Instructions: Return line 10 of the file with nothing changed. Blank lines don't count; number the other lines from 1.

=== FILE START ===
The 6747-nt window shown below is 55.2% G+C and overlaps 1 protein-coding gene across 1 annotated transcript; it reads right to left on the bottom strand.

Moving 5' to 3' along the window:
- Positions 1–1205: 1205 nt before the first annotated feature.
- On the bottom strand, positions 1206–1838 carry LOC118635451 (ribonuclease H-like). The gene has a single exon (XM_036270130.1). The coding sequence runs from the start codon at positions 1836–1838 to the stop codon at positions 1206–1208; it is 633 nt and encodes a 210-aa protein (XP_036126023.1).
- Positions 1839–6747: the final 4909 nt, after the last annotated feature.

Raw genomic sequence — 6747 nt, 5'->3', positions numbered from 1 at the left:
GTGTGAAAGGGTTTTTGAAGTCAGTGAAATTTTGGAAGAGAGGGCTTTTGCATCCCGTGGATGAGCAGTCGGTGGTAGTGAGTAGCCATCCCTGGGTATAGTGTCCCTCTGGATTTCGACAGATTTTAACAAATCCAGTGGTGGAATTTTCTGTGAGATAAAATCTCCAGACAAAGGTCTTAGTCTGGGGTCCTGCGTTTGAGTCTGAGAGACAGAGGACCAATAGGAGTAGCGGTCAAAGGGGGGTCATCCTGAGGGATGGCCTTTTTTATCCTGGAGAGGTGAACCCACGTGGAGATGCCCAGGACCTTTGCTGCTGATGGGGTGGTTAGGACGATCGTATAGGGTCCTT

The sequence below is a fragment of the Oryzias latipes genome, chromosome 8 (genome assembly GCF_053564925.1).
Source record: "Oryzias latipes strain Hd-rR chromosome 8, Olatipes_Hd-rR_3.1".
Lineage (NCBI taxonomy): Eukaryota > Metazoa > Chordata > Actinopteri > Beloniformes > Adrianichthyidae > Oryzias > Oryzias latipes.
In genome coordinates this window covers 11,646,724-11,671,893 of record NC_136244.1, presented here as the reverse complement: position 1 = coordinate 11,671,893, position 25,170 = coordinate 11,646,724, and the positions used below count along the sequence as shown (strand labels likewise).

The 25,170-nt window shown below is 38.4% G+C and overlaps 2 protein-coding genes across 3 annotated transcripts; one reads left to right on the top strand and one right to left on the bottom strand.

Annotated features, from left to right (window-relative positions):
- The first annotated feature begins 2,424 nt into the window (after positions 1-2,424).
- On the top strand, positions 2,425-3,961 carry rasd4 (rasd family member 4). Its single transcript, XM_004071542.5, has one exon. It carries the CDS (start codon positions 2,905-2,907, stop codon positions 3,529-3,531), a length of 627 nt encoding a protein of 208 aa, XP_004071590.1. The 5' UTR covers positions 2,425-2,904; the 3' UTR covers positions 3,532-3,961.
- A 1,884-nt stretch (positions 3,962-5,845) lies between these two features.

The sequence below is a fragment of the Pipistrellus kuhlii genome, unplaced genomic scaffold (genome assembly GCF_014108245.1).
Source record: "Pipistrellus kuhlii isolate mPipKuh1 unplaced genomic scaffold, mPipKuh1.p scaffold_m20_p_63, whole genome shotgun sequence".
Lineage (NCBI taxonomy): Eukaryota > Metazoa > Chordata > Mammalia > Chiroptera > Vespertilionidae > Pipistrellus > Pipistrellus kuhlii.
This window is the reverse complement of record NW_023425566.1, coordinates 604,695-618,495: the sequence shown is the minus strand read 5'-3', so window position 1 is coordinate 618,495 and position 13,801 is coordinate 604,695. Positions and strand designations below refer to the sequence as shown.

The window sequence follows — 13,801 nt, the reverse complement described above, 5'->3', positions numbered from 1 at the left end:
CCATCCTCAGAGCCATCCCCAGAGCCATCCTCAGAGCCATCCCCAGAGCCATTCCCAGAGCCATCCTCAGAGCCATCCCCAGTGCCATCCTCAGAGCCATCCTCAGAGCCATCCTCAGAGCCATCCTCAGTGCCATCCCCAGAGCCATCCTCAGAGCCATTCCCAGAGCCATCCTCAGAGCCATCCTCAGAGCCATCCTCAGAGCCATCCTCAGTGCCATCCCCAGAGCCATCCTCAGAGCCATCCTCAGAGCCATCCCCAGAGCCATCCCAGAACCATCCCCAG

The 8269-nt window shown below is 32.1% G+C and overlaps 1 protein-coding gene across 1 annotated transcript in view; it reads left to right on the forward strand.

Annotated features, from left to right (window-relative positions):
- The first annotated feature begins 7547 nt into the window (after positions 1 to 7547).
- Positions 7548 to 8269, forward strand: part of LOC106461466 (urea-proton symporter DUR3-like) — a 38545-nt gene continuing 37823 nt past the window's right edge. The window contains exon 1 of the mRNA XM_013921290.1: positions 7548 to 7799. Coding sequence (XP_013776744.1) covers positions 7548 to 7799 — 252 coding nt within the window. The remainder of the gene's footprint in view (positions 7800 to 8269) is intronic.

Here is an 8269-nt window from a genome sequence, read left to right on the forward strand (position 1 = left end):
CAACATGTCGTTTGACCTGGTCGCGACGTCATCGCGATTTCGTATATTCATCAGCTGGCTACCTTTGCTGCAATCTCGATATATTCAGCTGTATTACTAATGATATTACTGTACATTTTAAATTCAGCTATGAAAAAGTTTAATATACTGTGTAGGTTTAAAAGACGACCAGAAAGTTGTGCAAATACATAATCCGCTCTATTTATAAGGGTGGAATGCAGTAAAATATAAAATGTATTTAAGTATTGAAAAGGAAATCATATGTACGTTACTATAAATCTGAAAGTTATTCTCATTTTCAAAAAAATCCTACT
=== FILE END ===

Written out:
Lineage (NCBI taxonomy): Eukaryota > Metazoa > Chordata > Actinopteri > Beloniformes > Adrianichthyidae > Oryzias > Oryzias latipes.